The petitioning creditor in his evidence states that this letter was given to him and this also accords with the probabilities. Arunachalam denied that he gave such a letter. On such denial, the respondent asked the Court for an order calling upon the appellants to produce the press copy book of correspondence from April 1932 to December 1933. The Judge made the order but the press copy book was not produced on the ground that the book was in India. There is another letter which confirms the above view, namely Ex. 1 (English translation 1A) which has already been referred to in another connexion. It is the letter written by Swaminathan giving directions to Nagalingam to carry on debit and credit transactions as per his instructions. Arunachalam admits that the draft of this letter is in his handwriting, and Swaminathan states that he wrote this letter under the instructions of Arunachalam. If, as this evidence shows, Arunachalam was in effective control and management of the insolvent's business at the material date it is futile to contend that he was ignorant of the debtor's insanity or insolvency.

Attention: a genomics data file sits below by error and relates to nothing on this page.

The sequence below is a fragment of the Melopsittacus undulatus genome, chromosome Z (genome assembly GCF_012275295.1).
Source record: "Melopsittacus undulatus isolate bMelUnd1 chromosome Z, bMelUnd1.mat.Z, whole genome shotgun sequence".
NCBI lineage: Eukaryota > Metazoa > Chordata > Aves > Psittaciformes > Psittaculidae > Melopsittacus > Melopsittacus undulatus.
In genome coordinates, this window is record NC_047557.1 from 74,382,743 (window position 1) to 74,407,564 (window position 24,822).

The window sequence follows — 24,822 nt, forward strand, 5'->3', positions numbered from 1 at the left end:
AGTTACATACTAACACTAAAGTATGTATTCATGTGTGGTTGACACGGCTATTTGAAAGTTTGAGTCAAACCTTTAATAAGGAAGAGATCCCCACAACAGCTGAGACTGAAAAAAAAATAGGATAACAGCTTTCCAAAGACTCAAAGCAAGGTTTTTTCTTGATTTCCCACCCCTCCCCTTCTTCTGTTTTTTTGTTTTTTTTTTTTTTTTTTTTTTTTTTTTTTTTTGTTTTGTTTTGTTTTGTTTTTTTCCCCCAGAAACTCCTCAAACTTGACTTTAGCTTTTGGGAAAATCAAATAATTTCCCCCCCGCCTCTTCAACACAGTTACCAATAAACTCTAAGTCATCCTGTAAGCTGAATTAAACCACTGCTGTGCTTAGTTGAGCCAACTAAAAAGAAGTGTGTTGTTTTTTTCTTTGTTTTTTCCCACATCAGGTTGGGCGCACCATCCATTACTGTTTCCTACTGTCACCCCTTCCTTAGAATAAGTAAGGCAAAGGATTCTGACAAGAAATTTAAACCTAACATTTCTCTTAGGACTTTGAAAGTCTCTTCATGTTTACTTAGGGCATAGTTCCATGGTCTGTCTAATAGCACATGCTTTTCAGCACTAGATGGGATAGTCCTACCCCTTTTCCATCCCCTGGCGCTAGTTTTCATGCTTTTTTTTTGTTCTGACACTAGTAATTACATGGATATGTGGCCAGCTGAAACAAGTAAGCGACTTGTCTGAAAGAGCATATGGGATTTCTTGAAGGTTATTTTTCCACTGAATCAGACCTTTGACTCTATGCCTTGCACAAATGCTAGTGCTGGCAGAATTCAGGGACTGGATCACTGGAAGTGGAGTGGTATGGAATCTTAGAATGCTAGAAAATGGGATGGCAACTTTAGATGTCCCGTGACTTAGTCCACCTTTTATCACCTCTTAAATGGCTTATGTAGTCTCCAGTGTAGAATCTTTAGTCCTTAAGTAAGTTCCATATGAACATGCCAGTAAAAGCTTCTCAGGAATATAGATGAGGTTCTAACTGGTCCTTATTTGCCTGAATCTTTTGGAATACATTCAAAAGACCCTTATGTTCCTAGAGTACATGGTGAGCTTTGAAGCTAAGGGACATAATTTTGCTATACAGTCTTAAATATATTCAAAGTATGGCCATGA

The third question relates to the good faith of the transaction. Here also their Lordships agree with the finding of the High Court. On this question, it is not easy to disregard the fact that the disputed transaction was not an isolated one but formed one of a series, and further, as the judgment of the High Court states, a relationship existed between Arunachalam and the appellants and also between him and the creditors preferred in some of the other transactions. Apart from this, there is enough evidence to prove that the transaction was a collusive one between Arunachalam and Nagalingam. Even if the fact is ignored that for a debt of Rs. 25,942 the appellants obtained title deeds to property worth Rs. 79,000 the method in which the transaction was brought about is amply suggestive of bad faith and also of the fact that Arunachalam, though aware of the insolvent condition of the debtor took care to conceal it from the other creditors. The denials of Arunachalam in this behalf are palpably false and on one or two points on which he could have easily admitted the truth he has prevaricated.